While research suggests Amazon is leading the charge, a small California startup called Zipline has successfully piloted a major project in Rwanda where they claim to be delivering 40% of all blood needed for transfusions in hard-to-reach rural areas. Using a slingshot-launched fixed-wing drone, Zipline in ideal conditions can complete a 60-mile round-trip delivery of a package weighing up to 7 kg—delivered via parachute. Both Zipline flight operations and the end customer receive up-to-date information with real-time location and delivery estimates.
Other supply chain leaders are also creating their own prototype solutions. Automaker Mercedes has created a concept delivery van designed for urban areas called the Vision Van. The vehicle is a holistic system integrating numerous innovative technologies for final-stage delivery.
Each system includes a fully electric van, a delivery drone and advanced sorting/loading systems. Sophisticated routing and flight management systems handle every step of the process.
UPS, one the best-known last-mile delivery providers, is also developing drone solutions that augment the traditional delivery process. Earlier this year, the company tested a drone that launches from the top of a UPS package car, autonomously delivers a package to a residence and then returns to the vehicle, while the delivery driver continues along the route to make a separate delivery.
Technology, Innovation and Disruption
Digging deeper into researching drones, AGVs and other emerging technologies, you find that technology often moves forward at a pace much faster than the world it was designed to help.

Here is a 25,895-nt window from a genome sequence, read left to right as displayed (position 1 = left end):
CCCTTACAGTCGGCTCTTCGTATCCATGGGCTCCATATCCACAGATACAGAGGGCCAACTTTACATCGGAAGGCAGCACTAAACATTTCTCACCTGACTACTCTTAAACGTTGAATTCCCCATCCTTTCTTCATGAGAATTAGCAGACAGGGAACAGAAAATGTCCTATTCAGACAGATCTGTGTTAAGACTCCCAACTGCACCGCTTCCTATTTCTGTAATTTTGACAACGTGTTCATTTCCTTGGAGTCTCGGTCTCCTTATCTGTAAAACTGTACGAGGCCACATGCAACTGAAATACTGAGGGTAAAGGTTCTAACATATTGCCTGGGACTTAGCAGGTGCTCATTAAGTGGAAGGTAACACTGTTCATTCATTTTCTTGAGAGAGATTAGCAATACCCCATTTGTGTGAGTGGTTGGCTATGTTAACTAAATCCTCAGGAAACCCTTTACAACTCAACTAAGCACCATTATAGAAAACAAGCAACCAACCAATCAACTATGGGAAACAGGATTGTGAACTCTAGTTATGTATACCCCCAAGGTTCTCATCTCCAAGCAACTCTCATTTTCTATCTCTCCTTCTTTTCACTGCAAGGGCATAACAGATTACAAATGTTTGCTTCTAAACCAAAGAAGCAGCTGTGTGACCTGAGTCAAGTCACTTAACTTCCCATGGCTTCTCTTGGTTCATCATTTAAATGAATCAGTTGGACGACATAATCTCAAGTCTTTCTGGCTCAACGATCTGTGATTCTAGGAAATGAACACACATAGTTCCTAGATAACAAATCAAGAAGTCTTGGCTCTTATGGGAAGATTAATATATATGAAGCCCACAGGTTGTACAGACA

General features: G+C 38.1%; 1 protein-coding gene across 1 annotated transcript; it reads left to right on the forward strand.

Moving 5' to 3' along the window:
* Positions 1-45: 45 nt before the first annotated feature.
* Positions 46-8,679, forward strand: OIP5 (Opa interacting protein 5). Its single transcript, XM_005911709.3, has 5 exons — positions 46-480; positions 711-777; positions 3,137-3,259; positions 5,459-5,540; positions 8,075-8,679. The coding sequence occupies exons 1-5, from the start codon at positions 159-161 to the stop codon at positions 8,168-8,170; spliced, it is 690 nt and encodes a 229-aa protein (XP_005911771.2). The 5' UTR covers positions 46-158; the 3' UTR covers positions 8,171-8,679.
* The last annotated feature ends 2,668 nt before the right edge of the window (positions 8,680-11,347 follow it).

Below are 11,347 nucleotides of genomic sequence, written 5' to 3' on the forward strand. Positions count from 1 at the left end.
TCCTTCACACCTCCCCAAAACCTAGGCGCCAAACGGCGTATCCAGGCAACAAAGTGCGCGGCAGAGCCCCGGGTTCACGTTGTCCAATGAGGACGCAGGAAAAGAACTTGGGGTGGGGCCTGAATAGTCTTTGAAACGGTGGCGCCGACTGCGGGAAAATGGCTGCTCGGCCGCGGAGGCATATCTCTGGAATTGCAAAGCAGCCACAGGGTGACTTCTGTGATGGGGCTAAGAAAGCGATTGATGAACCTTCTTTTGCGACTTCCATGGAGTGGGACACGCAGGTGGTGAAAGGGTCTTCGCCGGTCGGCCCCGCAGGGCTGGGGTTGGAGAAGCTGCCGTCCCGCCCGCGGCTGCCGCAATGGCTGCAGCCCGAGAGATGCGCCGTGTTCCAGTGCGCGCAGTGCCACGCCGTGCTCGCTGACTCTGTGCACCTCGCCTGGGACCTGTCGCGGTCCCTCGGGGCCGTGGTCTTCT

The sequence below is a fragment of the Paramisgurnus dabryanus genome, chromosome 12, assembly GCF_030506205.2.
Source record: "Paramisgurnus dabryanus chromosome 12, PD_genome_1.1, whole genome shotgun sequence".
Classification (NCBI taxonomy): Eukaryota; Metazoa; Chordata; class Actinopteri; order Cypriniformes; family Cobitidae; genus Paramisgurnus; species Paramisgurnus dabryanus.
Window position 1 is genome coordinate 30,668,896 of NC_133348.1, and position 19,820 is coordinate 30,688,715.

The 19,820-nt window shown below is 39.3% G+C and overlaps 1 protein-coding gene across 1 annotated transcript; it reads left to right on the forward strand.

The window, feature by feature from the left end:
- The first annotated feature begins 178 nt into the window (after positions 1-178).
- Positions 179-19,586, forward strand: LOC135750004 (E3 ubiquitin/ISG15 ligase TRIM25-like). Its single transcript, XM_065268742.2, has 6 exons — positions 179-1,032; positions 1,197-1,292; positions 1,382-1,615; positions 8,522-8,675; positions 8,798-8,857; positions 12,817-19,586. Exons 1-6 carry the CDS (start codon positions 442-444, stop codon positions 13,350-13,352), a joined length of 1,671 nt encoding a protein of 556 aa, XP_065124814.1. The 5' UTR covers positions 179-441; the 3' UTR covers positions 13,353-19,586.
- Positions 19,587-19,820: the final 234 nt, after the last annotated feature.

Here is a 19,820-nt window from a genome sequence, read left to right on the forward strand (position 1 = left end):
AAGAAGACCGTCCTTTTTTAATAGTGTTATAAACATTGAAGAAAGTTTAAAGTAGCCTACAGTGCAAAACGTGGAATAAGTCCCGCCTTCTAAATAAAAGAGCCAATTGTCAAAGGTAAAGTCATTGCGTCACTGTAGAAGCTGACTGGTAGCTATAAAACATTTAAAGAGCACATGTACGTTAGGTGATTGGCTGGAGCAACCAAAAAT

Look at the "Law of Disruption" chart (you could easily substitute the word "innovation" as it works either way). The idea is that technological progress often moves forward at a much faster pace than what societal tolerance, business ROI, or the political regulatory climate could ever dream about.
Business has traditionally been averse to drones because the ROI has been hard to calculate, costs associated with insurance coverage are uncertain, and OSHA and FAA regulations have been unclear. Finally, the political climate is often the most resistant to change.
It was only in August 2016 that Part 107 of the FAA Regulations—the guidelines that dictate the legal operation of drones outdoors—was released. Prior to this, companies were either operating under a special FAA exemption—or more commonly, operating illegally. Ironically, even with these guidelines, it is illegal for companies to engage in last-mile delivery at this time, because outdoor flight must take place within line-of-sight of an operator. Although exemptions may be possible, until the law is further clarified and developed, outdoor drone usage won't be widespread. That is one reason that Amazon's initial testing took place in England.
There are many other examples of where society, business and politics often stifle new solutions—whether it is AGVs on our highways or drones in our skies.
As our society becomes increasingly more risk-averse, we predict there is an increased chance companies will be reluctant to invest in new ideas if unpredictable obstacles prevent their adoption. Even so, our heritage has always been one that is consistently pushing the envelope of progress. We hope this continues.
Matt McLelland is research manager at Kenco Logistics Innovation Labs, a team of innovators working with customers to identify, research and prototype ideas and processes. The team also partners with entrepreneurs and vendors from multiple industries to identify trends that can be cost-effectively applied in the supply chain.